We must balance James 2 with Romans 8.

G. We send a mixed signal concerning the law and grace when we make any pet habit or lack thereof the litmus test for the veracity of a person’s salvation.

This is common in the pew, especially when trying to justify certain unbiblical behavior.

H. We send mixed signals concerning the law and grace when we communicate that backsliding or sin is an impossibility for a true believer, or that a true believer might backslide but will never remain in that state.

This is contrary to clear New Testament passages (Acts 5:1-11, 1 Corinthians 5:5, 1 Corinthians 11:30, and more.) Certainly a changed life is an outward indication of a changed heart, but it is also possible for a believer to live in the flesh for a time–even till death. Certainly this type of person will face chastisement as a son (even to the point of death) and true conviction of the Spirit (Hebrews 12). But it is also true that he can quench the work of the Spirit in his heart.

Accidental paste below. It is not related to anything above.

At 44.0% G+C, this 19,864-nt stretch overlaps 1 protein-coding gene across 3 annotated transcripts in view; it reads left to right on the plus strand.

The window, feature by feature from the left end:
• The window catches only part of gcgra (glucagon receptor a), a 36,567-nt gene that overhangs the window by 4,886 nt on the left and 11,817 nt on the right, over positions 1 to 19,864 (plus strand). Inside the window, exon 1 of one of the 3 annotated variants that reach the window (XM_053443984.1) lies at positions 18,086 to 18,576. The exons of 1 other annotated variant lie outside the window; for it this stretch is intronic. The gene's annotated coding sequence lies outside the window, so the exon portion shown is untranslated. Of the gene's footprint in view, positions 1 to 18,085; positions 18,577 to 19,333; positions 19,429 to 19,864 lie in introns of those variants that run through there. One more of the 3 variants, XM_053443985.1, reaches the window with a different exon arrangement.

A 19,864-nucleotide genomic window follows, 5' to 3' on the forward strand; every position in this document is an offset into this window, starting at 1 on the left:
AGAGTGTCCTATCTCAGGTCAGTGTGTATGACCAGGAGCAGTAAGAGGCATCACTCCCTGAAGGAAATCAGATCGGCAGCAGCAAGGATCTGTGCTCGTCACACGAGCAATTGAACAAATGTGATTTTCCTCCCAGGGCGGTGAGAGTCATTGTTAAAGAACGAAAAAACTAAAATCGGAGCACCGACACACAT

The question is not whether true faith produces true change in the life. It does. The questions is how is it discerned, what form does it take, how significant is it, are there times when believers backslide, who it is that should evaluate such change, and should that evaluation be the standard by which assurance of salvation is determined?

It is wrong to make the lost comfortable in a counterfeit faith but it is also wrong to plunge the truly saved into doubt through an artificial process of introspection.

I. We are in danger of mingling the law (efforts of the flesh) with grace when we eliminate the power of the Holy Spirit from the process of sanctification (Romans 1:17, Galatians 5, Romans 8).

As salvation cannot occur in the power of the flesh, so sanctification cannot occur in the power of the flesh even of the redeemed man. Sanctification is the work of the spirit of God demonstrated in the obedience that springs from faith. Richard Shelley Taylor’s The Disciplined Life (Bethany Fellowship, 1962) presents a picture of the spiritual life that is completely devoid of the enabling work of the Spirit. His first chapter title “Discipline is the Key to Power” is nearly blasphemous in view of the biblical view of sanctification by the power of the Holy Spirit. While this might not be the picture Taylor intended to paint, the work is, at best, confusing on the subject of true sanctification.

J. We misrepresent grace in the sanctification process when we communicate sanctification as a single event rather than a continuing work of grace through faith.